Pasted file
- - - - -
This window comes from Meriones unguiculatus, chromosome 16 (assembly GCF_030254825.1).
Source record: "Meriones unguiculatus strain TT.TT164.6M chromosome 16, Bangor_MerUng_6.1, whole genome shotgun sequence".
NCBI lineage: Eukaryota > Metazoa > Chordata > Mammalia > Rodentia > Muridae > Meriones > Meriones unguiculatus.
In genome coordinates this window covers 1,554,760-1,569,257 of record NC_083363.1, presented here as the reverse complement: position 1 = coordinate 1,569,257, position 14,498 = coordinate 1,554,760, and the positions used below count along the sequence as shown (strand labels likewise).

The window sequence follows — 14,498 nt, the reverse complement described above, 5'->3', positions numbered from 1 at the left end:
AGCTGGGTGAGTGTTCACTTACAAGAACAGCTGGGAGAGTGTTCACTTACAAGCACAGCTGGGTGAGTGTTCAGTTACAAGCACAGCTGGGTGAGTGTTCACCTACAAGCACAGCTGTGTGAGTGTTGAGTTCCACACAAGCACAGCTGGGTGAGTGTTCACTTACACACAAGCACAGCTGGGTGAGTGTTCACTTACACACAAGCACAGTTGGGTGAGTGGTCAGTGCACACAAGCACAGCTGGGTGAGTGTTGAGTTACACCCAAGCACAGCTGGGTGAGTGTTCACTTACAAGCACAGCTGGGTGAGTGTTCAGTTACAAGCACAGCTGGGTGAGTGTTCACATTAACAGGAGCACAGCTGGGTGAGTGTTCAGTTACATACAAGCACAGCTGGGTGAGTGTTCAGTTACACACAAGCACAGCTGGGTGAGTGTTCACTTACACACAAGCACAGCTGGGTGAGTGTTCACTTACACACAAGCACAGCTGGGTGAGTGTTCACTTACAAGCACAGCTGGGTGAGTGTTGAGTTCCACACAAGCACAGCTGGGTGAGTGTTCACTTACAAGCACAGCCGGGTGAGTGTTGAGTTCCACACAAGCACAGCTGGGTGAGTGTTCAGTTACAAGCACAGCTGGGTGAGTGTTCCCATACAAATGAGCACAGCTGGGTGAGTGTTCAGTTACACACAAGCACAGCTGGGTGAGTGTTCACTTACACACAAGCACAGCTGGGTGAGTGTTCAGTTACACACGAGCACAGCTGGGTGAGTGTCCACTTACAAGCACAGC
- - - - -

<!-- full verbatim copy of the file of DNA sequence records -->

This window comes from Meriones unguiculatus, chromosome 16 (assembly GCF_030254825.1).
Source record: "Meriones unguiculatus strain TT.TT164.6M chromosome 16, Bangor_MerUng_6.1, whole genome shotgun sequence".
NCBI lineage: Eukaryota > Metazoa > Chordata > Mammalia > Rodentia > Muridae > Meriones > Meriones unguiculatus.
In genome coordinates this window covers 1,554,760-1,569,257 of record NC_083363.1, presented here as the reverse complement: position 1 = coordinate 1,569,257, position 14,498 = coordinate 1,554,760, and the positions used below count along the sequence as shown (strand labels likewise).

The window sequence follows — 14,498 nt, the reverse complement described above, 5'->3', positions numbered from 1 at the left end:
AGCTGGGTGAGTGTTCACTTACAAGAACAGCTGGGAGAGTGTTCACTTACAAGCACAGCTGGGTGAGTGTTCAGTTACAAGCACAGCTGGGTGAGTGTTCACCTACAAGCACAGCTGTGTGAGTGTTGAGTTCCACACAAGCACAGCTGGGTGAGTGTTCACTTACACACAAGCACAGCTGGGTGAGTGTTCACTTACACACAAGCACAGTTGGGTGAGTGGTCAGTGCACACAAGCACAGCTGGGTGAGTGTTGAGTTACACCCAAGCACAGCTGGGTGAGTGTTCACTTACAAGCACAGCTGGGTGAGTGTTCAGTTACAAGCACAGCTGGGTGAGTGTTCACATTAACAGGAGCACAGCTGGGTGAGTGTTCAGTTACATACAAGCACAGCTGGGTGAGTGTTCAGTTACACACAAGCACAGCTGGGTGAGTGTTCACTTACACACAAGCACAGCTGGGTGAGTGTTCACTTACACACAAGCACAGCTGGGTGAGTGTTCACTTACAAGCACAGCTGGGTGAGTGTTGAGTTCCACACAAGCACAGCTGGGTGAGTGTTCACTTACAAGCACAGCCGGGTGAGTGTTGAGTTCCACACAAGCACAGCTGGGTGAGTGTTCAGTTACAAGCACAGCTGGGTGAGTGTTCCCATACAAATGAGCACAGCTGGGTGAGTGTTCAGTTACACACAAGCACAGCTGGGTGAGTGTTCACTTACACACAAGCACAGCTGGGTGAGTGTTCAGTTACACACGAGCACAGCTGGGTGAGTGTCCACTTACAAGCACAGC